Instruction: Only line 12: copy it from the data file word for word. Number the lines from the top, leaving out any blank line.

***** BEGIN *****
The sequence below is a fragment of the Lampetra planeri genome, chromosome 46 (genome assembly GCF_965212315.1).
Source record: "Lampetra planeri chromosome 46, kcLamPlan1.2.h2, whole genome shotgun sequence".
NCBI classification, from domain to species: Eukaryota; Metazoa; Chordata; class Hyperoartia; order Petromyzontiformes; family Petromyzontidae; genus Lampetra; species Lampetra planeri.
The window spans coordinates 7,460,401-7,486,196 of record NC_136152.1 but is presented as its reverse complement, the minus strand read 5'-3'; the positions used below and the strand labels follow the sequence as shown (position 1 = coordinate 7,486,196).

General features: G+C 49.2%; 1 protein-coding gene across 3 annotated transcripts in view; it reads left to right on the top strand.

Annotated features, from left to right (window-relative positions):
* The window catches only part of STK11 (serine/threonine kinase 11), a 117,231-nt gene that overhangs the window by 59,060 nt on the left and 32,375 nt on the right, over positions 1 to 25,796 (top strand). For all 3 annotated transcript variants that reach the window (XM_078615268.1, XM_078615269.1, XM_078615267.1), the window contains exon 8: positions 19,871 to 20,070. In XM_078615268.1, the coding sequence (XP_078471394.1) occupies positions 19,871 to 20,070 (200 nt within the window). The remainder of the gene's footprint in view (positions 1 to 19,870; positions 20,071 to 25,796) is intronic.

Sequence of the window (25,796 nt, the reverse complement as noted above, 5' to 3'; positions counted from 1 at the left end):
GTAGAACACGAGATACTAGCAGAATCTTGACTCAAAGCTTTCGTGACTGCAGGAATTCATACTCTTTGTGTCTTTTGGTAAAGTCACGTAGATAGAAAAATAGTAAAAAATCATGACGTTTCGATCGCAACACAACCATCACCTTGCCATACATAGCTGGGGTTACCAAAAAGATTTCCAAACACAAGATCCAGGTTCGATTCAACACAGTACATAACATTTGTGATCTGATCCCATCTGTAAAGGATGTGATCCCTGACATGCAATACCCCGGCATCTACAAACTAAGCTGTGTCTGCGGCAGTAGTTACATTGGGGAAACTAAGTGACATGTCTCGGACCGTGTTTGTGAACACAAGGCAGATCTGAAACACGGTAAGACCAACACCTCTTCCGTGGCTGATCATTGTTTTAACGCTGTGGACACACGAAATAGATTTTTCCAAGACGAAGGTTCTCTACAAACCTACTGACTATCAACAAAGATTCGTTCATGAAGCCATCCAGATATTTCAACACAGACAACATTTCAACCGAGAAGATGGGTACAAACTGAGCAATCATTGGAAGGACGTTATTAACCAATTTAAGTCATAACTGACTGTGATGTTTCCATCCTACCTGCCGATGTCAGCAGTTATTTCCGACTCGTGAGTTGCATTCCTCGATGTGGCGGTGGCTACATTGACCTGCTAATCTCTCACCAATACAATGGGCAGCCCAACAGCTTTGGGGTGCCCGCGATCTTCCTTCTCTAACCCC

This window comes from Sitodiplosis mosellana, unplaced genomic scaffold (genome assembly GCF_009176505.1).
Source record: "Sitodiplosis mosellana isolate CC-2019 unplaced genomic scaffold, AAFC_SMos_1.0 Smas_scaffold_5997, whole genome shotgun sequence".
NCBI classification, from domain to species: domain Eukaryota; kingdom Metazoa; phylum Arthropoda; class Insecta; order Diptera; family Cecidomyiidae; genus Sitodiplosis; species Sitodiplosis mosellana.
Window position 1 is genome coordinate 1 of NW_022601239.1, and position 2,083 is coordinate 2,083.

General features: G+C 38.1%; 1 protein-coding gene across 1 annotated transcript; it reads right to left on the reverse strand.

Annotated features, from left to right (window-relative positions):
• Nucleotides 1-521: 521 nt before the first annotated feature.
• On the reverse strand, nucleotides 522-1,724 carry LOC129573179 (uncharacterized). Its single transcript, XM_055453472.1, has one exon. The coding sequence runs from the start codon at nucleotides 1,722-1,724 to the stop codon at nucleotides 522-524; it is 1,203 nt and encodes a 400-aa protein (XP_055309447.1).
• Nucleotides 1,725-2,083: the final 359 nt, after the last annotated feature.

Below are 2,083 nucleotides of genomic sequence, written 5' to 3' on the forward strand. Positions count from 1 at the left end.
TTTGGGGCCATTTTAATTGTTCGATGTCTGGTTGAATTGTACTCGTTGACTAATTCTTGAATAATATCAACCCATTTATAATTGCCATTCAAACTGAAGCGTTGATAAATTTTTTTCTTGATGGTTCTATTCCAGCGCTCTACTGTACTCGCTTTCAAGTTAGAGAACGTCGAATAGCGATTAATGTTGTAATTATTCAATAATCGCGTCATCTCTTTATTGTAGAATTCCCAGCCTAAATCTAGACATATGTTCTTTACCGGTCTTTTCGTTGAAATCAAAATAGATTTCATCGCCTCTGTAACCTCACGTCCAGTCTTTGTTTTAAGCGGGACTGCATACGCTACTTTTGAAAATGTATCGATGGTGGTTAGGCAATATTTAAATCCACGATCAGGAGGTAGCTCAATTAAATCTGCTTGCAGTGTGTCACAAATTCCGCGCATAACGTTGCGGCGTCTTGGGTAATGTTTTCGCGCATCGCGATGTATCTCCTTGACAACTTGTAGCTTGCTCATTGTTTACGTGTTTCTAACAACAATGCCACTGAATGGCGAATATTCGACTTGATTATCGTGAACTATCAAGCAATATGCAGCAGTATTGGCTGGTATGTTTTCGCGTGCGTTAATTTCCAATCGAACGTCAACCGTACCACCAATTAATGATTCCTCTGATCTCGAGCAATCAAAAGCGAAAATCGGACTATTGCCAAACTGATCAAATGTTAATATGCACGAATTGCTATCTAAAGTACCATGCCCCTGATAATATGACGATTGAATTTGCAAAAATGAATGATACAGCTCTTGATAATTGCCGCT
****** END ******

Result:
NCBI classification, from domain to species: domain Eukaryota; kingdom Metazoa; phylum Arthropoda; class Insecta; order Diptera; family Cecidomyiidae; genus Sitodiplosis; species Sitodiplosis mosellana.